Geochimica et Cosmochimica Acta. 74: 6499-6516. (2010)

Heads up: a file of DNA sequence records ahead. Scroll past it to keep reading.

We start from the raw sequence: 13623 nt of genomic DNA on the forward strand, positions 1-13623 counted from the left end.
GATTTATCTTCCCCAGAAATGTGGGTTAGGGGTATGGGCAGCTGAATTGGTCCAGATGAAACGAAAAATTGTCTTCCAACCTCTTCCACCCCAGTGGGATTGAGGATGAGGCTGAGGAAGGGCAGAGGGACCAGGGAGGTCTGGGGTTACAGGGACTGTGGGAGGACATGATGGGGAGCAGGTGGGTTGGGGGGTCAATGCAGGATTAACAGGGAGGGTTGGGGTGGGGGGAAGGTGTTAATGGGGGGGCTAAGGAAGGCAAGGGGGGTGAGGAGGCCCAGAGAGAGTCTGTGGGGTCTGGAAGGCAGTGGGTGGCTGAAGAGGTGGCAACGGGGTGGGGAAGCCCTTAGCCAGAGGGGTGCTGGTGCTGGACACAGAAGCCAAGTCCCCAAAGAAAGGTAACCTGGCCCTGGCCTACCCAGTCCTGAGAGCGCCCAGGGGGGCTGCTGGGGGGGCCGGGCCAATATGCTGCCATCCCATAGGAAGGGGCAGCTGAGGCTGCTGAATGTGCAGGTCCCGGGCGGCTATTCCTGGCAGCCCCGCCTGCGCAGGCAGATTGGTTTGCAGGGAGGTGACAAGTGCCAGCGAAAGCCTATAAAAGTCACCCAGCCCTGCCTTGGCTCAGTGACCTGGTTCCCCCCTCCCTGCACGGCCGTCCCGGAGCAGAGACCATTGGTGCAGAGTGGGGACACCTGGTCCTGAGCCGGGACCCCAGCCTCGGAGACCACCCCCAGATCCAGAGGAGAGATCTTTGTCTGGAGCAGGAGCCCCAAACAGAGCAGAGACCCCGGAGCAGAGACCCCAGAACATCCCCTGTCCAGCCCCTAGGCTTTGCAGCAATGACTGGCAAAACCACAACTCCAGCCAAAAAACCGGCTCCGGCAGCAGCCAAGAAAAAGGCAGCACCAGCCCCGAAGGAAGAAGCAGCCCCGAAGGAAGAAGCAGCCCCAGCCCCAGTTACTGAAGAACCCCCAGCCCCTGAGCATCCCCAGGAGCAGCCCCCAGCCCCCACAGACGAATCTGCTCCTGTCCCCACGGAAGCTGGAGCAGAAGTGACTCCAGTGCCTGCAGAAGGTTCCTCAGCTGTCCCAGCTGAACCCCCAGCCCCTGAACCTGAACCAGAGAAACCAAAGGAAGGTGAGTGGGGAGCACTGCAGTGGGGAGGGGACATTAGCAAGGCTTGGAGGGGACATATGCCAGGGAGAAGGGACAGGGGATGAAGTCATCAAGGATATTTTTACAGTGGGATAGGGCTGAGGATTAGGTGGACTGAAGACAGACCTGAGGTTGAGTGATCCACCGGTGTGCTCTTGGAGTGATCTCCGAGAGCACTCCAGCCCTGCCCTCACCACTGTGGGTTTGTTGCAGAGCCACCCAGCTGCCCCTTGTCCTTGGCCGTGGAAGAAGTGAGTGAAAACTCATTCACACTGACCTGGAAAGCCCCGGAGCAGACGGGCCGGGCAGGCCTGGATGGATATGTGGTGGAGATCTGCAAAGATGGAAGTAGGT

Fatty acids are generally the most abundant lipid molecules in plankton, and thus play a central role in the cycling of organic matter in the upper ocean. These fatty acids are primarily derived from intact polar diacylglycerolipids (IP-DAGs), which compose cell membranes in plankton. The molecular diversity of IP-DAGs in the upper ocean remains to be fully characterized, and the advent of high performance liquid chromatography/electrospray ionization–mass spectrometry (HPLC/ESI-MS) approaches have now provided the opportunity to readily analyze IP-DAGs from marine planktonic communities. We used HPLC/ESI-MS to determine the concentrations of three classes of phospholipids (phosphatidlyglycerol (PG), phosphatidylethanolamine (PE), and phosphatidylcholine (PC)), three classes of betaine lipids (diacylglyceryl trimethylhomoserine (DGTS), diacylglyceryl hydroxymethyl-trimethyl-β-alanine (DGTA), and diacylglyceryl carboxyhydroxymethylcholine (DGCC)), and three classes of glycolipids (monogalactosyldiacylglycerol (MGDG), digalactosyldiacylglycerol (DGDG), and sulfoquinovosyldiacylglycerol (SQDG)) in plankton filtered (>0.2 μm) from seawater collected within the euphotic zone of the eastern South Pacific. The distributions of these IP-DAGs along the cruise transect provided important new insights on their tentative planktonic sources. Complementary data from our cruise, a principle components analysis of our IP-DAG concentrations, observed fatty acid compositions of IP-DAG classes and published IP-DAG distributions in pure cultures of plankton suggest that heterotrophic bacteria were the dominant sources of PG and PE, while MGDG and SQDG originated primarily from Prochlorophytes. The origins of the other classes of IP-DAGs were less clear, although it is likely that PC, DGTS, DGTA, and DGCC were derived primarily from eukaryotic phytoplankton. The molecular distributions of fatty acids attached to the different classes of IP-DAGs were generally distinct from one another, and suggest that reported distributions of total fatty acids (as analyzed by gas chromatography) in the literature should be regarded as homogenized mixtures of distinct molecular pools of fatty acids.